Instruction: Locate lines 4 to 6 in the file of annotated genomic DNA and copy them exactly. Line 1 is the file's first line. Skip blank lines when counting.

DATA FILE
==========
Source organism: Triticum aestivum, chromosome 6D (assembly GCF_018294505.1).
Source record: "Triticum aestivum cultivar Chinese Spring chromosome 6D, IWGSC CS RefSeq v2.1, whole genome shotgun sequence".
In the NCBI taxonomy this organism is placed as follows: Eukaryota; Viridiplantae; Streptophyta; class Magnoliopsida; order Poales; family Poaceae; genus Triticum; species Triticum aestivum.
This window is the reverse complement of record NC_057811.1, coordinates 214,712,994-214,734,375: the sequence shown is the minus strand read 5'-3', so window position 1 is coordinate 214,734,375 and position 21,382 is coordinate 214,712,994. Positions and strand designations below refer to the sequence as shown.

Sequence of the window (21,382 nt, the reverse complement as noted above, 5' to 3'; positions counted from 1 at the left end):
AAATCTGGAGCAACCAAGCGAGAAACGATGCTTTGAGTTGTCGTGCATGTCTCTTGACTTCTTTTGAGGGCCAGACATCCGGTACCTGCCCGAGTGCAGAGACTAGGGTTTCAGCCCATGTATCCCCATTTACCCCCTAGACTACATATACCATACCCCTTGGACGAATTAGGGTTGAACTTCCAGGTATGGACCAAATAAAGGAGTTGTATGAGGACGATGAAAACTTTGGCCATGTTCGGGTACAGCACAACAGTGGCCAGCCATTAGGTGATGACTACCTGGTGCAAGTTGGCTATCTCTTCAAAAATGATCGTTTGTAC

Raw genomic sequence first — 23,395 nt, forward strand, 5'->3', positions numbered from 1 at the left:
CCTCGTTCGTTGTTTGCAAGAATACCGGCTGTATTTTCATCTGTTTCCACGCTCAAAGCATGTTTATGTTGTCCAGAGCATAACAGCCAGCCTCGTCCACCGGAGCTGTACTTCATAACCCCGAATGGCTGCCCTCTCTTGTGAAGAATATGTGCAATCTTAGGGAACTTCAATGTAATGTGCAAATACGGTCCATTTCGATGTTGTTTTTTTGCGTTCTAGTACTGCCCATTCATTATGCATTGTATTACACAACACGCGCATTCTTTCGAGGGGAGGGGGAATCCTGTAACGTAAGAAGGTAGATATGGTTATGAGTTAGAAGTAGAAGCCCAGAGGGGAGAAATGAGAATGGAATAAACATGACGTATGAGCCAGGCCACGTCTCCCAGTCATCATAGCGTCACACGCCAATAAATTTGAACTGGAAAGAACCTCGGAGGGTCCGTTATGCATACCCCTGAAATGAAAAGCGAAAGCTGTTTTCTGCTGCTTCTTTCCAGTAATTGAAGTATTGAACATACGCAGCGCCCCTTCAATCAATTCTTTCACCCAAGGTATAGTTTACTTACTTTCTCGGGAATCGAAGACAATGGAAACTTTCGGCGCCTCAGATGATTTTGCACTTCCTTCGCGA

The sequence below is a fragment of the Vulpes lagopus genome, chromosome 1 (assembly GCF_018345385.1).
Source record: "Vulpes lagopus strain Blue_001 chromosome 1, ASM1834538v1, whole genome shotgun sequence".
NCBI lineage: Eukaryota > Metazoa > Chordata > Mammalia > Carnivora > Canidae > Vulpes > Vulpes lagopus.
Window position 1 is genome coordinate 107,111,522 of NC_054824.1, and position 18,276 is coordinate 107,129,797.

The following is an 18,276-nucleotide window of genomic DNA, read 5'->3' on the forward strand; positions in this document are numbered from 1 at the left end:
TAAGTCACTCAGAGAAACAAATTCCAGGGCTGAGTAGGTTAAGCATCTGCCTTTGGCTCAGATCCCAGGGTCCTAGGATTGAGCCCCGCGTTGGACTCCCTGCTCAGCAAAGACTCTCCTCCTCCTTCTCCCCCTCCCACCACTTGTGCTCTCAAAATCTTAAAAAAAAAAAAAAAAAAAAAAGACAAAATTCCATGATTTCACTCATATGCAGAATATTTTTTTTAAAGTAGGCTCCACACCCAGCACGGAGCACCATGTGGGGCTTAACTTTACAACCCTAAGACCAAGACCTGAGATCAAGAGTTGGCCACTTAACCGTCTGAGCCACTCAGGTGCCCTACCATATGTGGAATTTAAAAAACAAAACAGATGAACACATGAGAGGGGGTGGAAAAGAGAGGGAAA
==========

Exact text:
This window is the reverse complement of record NC_057811.1, coordinates 214,712,994-214,734,375: the sequence shown is the minus strand read 5'-3', so window position 1 is coordinate 214,734,375 and position 21,382 is coordinate 214,712,994. Positions and strand designations below refer to the sequence as shown.

Sequence of the window (21,382 nt, the reverse complement as noted above, 5' to 3'; positions counted from 1 at the left end):
AAATCTGGAGCAACCAAGCGAGAAACGATGCTTTGAGTTGTCGTGCATGTCTCTTGACTTCTTTTGAGGGCCAGACATCCGGTACCTGCCCGAGTGCAGAGACTAGGGTTTCAGCCCATGTATCCCCATTTACCCCCTAGACTACATATACCATACCCCTTGGACGAATTAGGGTTGAACTTCCAGGTATGGACCAAATAAAGGAGTTGTATGAGGACGATGAAAACTTTGGCCATGTTCGGGTACAGCACAACAGTGGCCAGCCATTAGGTGATGACTACCTGGTGCAAGTTGGCTATCTCTTCAAAAATGATCGTTTGTAC